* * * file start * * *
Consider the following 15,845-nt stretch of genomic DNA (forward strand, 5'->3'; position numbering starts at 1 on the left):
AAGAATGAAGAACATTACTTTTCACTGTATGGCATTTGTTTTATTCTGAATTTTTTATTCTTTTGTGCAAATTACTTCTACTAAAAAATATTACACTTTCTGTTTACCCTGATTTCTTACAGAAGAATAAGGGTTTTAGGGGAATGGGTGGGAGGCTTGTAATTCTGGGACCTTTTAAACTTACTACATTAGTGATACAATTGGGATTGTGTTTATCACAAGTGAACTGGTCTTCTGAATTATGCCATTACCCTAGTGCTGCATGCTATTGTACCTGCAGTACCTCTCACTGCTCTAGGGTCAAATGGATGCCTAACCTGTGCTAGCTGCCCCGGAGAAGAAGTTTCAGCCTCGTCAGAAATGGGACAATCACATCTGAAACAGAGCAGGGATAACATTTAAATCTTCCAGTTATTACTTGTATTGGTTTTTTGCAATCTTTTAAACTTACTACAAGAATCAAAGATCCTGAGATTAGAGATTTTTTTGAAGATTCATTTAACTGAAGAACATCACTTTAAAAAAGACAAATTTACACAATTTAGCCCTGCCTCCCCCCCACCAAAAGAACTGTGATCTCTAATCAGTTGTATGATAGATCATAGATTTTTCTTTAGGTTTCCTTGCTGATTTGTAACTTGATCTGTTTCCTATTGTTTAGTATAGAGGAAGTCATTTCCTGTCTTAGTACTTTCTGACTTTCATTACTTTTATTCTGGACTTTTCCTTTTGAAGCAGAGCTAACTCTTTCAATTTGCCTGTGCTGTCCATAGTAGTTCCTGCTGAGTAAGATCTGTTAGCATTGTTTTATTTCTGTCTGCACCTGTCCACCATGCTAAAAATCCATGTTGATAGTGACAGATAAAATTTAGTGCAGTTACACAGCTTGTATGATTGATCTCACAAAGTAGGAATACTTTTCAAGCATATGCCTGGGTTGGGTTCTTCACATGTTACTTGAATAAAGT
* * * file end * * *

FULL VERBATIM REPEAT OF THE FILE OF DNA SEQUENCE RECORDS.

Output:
Consider the following 15,845-nt stretch of genomic DNA (forward strand, 5'->3'; position numbering starts at 1 on the left):
AAGAATGAAGAACATTACTTTTCACTGTATGGCATTTGTTTTATTCTGAATTTTTTATTCTTTTGTGCAAATTACTTCTACTAAAAAATATTACACTTTCTGTTTACCCTGATTTCTTACAGAAGAATAAGGGTTTTAGGGGAATGGGTGGGAGGCTTGTAATTCTGGGACCTTTTAAACTTACTACATTAGTGATACAATTGGGATTGTGTTTATCACAAGTGAACTGGTCTTCTGAATTATGCCATTACCCTAGTGCTGCATGCTATTGTACCTGCAGTACCTCTCACTGCTCTAGGGTCAAATGGATGCCTAACCTGTGCTAGCTGCCCCGGAGAAGAAGTTTCAGCCTCGTCAGAAATGGGACAATCACATCTGAAACAGAGCAGGGATAACATTTAAATCTTCCAGTTATTACTTGTATTGGTTTTTTGCAATCTTTTAAACTTACTACAAGAATCAAAGATCCTGAGATTAGAGATTTTTTTGAAGATTCATTTAACTGAAGAACATCACTTTAAAAAAGACAAATTTACACAATTTAGCCCTGCCTCCCCCCCACCAAAAGAACTGTGATCTCTAATCAGTTGTATGATAGATCATAGATTTTTCTTTAGGTTTCCTTGCTGATTTGTAACTTGATCTGTTTCCTATTGTTTAGTATAGAGGAAGTCATTTCCTGTCTTAGTACTTTCTGACTTTCATTACTTTTATTCTGGACTTTTCCTTTTGAAGCAGAGCTAACTCTTTCAATTTGCCTGTGCTGTCCATAGTAGTTCCTGCTGAGTAAGATCTGTTAGCATTGTTTTATTTCTGTCTGCACCTGTCCACCATGCTAAAAATCCATGTTGATAGTGACAGATAAAATTTAGTGCAGTTACACAGCTTGTATGATTGATCTCACAAAGTAGGAATACTTTTCAAGCATATGCCTGGGTTGGGTTCTTCACATGTTACTTGAATAAAGT